We try to do our best. Honestly though sometimes we maybe are blind for the obvious so whatever help we can get in the way of PRs is endlessly appreciated.


If one is not sure how to help maybe lets try to do it this way:

Take a look at this sample topic Another call function from custom element question
The docs for it are clearly not enough. Once the topic has enough satisfying answers one can pick it up ans create a PR rephrasing the docs, adding more samples. After that post the link to the PR back to the discourse topic. That way more people will review the PR and chances are we get that done in a way with having the feature fully and easily documented.


I want to share some personal experience.

As an engineer, we have our taste on tech. We choose not only based on popularity, but also on excellence of tech. Excellence is very personal, it is based on our experience and knowledge. To me, it requires quite experience of SPA design to really appreciate how thoughtful Aurelia is.

When our choice doesn’t match the majority of the industry, we have two ways to react:

  1. we felt the pressure from our colleagues, job opportunities, we jump to a bigger ship even when we don’t really enjoy.

  2. we stay true to ourselves, contribute to the tool/lib we enjoy, show the spirit of open source which brought us all the fantastic tools and our jobs.

Sure the second way is harder. We have less job opportunities, less weight on resume. But to me, this is the most enjoyable way. And that is why I choose to be a programmer: I enjoy expressing myself, honestly in my way.

Don’t be afraid to be minority, believe yourself. Minority defines diversity.


I’ve followed Aurelia from the early days and fought the many hype trains of React, Ng2 and Vue and tried to pressure decision makers to adopt. But after running into so many issues with any aurelia bootstrapping style( systemjs in the beginning -> webpack -> cli -requirejs -> webpack) and upgrade paths( I dread the day I need to update the aurelia versions or some minor dependency triggers a change ), I gave in and tried out Vue and was painfully impressed.

We have a 50k+ lines of typescript code SPA in Aurelia and am already dead worried on the vnext update and how on earth we’ll be able to transition to that considering the last few version bumps destroyed basic repeater binding functionality and we had to override aurelia prototypes just to fix our production builds.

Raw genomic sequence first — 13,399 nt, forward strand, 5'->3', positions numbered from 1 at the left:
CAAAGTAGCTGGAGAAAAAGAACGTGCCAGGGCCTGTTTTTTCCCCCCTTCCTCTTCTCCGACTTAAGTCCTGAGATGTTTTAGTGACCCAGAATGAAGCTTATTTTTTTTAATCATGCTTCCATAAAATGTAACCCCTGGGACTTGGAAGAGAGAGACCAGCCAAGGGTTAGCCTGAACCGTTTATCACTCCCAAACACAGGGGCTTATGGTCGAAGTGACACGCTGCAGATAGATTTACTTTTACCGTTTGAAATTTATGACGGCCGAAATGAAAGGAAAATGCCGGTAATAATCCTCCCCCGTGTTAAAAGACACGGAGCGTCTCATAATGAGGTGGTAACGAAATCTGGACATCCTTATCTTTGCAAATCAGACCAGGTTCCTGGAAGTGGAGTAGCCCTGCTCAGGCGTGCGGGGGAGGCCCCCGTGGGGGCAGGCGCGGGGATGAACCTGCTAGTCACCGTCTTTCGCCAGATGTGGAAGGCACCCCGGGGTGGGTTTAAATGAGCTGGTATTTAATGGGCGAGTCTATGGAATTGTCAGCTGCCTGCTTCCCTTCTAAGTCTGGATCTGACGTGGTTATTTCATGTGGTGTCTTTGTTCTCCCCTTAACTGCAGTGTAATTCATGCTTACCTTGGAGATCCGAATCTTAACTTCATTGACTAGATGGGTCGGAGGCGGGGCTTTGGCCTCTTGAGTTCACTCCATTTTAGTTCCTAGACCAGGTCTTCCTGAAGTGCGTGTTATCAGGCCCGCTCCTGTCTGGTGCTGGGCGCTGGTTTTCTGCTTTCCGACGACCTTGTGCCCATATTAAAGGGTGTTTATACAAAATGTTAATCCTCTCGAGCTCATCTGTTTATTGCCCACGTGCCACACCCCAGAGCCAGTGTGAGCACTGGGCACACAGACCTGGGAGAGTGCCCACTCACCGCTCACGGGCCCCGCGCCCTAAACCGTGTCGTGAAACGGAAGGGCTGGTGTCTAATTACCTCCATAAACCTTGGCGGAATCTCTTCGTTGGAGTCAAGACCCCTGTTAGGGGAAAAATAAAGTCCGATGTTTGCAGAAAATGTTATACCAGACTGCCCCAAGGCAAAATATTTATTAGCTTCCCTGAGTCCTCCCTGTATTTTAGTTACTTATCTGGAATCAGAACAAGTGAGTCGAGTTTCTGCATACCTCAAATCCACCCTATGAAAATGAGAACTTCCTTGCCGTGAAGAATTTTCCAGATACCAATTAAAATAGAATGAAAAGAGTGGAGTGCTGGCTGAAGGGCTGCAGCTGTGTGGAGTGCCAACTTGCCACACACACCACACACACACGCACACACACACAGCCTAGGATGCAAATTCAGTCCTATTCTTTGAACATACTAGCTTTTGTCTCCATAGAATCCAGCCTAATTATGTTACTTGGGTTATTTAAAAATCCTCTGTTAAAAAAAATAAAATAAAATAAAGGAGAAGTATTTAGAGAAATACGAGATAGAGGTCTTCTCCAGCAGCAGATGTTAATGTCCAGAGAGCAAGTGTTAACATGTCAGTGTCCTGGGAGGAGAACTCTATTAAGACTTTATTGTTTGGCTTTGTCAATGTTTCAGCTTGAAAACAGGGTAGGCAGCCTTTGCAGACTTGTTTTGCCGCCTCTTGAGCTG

last few version bumps destroyed basic repeater binding functionality and we had to override aurelia prototypes just to fix our production builds.

Can you clarify this here or in a DM?





were the main ones


I see. I think those are unfortunate disconnection between core modules and plugins. It’s kind of hard to tackle.


@Kukks imagine you were an early adopter of Vue and this year switched to Aurelia, I bet the review would be opposite :slight_smile:


Coming from older non-SPA projects, and wanting to continue using the built-in tooling of Visual Studio and Razor, it’s tough for someone to jump into these frameworks and then all the sudden needs tons of external tools with mutliple inter-dependencies and not really understand why we can’t just download a JS file to include in projects - or even multiple JS files - that “just work” instead of having to go through pre-compilation or some other non-sense with “Loaders” when for most non-SPA apps you don’t even need Loaders (until it becomes more complex with multiple modules being shared across pages). I’d love to see an example where I could JUST use Aurelia’s bindings - no loaders, no CLI, no pre-building, nothing - just drop a “aurelia-binding.js” on a page and “wham-o!” it works!

I’ve understood how Aurelia binding works after reading for 30min. However, months of work have gone into getting Webpack (a project designed for straight JavaScript/NodeJS coding which never had any intention of working with VisualStudio - it was just “bolted on” or “shoved” into it) working the way I need it to, and then I finally gave up on it because it cannot support different versions of JS tooling for different pages… i.e. it was designed for SPA apps only.

So, maybe the slow adoption is coming from the other side of the house where developers who are not going to be doing SPA apps, or might be transitioning from a legacy/non-SPA app don’t have the bandwidth to just create a whole new app for a company, spending 8mo - 1yr getting it to work right before it can be deployed. Stakeholders want to see things working, they don’t want to hear that it’s tougher than you thought to get something working, but if we just stick it out, it’ll be worth it in the end… And so, in the end what happens? You go right back to jQuery / knockout because… “it just worked”.


Many years ago, I started with knockout based on exact same need: make legacy pages work better.

In long run, mixing legacy backend rendered view template with knockout created lots of complexity on maintainence. I gradually switched to totally refactoring frontend to SPA. This requires refactoring both frontend and backend together, but it is definitely worth. Decoupling frontend and backend logic, makes new feature implementation much easier.

Obviously Aurelia did not target that (huge) refactoring market that knockout/vue/react fit better. I believe vNext is trying to be more versatile and flexible.